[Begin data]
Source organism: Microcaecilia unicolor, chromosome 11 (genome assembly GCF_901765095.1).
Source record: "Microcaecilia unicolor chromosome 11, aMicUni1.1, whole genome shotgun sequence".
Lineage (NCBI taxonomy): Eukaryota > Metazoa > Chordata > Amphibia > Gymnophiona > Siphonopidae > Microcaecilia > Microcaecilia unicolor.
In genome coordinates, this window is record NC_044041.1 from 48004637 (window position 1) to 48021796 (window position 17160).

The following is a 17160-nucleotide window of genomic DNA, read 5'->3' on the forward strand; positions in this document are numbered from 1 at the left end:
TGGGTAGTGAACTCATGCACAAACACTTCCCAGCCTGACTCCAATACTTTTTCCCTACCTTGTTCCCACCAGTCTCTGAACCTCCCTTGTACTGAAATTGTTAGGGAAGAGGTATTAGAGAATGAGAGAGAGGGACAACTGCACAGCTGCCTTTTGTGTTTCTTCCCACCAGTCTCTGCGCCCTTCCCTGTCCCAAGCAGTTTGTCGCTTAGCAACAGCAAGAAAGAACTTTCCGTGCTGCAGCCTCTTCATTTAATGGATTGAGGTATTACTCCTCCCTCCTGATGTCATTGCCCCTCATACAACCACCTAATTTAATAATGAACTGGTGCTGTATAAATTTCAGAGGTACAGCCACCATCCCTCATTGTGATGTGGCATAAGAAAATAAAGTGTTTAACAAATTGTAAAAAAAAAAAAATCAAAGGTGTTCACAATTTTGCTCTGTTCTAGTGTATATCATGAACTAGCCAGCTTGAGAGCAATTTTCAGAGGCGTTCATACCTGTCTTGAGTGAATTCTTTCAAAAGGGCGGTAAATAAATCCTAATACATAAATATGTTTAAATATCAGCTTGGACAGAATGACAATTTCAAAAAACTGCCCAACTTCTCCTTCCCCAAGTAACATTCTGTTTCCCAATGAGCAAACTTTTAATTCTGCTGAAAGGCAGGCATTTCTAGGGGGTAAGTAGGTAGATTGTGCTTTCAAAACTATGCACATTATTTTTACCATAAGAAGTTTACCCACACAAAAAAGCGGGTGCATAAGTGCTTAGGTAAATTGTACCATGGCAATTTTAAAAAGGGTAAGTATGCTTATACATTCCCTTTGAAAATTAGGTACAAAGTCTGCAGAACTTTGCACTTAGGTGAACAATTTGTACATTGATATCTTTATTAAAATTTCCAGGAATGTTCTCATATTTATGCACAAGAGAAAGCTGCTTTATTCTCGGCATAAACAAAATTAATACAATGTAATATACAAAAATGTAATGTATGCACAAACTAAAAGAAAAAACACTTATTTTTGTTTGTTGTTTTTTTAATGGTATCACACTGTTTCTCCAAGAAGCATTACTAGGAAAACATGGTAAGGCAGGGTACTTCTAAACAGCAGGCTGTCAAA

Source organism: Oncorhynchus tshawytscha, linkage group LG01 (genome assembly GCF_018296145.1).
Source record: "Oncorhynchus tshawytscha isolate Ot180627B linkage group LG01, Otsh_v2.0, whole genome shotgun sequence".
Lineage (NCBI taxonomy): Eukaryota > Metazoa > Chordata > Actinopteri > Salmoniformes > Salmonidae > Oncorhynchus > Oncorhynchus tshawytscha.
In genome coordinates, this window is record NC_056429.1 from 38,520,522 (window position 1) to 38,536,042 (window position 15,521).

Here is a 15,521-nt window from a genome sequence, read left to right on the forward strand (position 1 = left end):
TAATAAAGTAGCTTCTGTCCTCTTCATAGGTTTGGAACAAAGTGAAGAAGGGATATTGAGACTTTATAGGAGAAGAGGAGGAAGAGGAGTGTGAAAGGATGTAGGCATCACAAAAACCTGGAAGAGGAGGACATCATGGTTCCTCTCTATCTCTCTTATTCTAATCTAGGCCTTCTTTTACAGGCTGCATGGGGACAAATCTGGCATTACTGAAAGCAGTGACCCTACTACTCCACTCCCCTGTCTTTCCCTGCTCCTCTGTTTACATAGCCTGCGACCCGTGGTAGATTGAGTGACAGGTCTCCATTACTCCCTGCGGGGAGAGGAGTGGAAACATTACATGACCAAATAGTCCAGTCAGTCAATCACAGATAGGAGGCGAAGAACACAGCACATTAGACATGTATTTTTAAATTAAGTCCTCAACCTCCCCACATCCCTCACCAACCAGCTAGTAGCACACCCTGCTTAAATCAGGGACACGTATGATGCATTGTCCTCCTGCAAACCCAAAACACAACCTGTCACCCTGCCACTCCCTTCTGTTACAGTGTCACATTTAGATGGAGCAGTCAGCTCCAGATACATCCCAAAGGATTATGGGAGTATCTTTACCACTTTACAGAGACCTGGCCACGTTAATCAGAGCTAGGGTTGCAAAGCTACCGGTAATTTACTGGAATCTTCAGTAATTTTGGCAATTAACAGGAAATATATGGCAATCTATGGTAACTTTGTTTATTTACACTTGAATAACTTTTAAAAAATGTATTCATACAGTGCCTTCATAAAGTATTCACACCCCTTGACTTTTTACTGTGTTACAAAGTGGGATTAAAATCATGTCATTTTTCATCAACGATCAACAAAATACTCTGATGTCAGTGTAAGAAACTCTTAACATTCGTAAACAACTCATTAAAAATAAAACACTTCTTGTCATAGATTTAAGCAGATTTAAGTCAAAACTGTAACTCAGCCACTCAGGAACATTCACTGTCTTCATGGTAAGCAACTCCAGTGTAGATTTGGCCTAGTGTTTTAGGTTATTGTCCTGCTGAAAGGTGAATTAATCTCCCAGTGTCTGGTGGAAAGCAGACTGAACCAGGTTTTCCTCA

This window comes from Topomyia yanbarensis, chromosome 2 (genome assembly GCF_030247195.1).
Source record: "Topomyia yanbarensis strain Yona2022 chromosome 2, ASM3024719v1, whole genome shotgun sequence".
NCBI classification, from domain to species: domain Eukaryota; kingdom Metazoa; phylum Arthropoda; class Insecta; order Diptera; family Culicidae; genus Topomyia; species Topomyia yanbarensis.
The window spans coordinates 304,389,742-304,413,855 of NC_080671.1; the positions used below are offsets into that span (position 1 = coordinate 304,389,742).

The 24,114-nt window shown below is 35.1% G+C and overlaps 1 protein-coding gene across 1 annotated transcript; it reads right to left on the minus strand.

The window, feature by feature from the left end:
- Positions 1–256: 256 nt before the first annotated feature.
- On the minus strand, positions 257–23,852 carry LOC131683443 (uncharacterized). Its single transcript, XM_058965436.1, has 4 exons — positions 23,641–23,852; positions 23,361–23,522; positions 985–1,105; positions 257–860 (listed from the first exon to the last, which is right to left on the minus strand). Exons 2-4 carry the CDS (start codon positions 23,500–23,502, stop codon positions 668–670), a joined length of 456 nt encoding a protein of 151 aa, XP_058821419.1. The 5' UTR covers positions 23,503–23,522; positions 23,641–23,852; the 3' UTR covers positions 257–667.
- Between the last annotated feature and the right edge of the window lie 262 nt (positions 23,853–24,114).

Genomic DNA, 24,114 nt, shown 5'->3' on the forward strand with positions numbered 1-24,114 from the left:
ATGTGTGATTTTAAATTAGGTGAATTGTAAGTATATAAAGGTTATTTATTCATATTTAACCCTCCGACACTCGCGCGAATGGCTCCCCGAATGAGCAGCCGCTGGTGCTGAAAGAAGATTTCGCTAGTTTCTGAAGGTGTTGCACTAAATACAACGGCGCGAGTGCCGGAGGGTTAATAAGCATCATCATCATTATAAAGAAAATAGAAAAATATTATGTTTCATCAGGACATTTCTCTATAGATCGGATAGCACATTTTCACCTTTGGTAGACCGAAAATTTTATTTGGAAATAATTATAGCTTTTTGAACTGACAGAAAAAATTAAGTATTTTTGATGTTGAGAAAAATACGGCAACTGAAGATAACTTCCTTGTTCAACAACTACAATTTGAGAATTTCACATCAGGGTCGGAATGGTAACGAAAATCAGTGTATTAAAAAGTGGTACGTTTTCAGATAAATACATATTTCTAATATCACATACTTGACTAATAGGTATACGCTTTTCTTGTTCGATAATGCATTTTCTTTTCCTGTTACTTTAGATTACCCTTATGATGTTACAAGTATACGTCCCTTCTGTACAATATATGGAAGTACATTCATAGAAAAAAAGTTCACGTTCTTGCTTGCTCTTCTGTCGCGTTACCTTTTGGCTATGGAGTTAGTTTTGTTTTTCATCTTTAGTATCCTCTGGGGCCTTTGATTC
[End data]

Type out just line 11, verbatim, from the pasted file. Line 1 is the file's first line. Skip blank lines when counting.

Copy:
Here is a 15,521-nt window from a genome sequence, read left to right on the forward strand (position 1 = left end):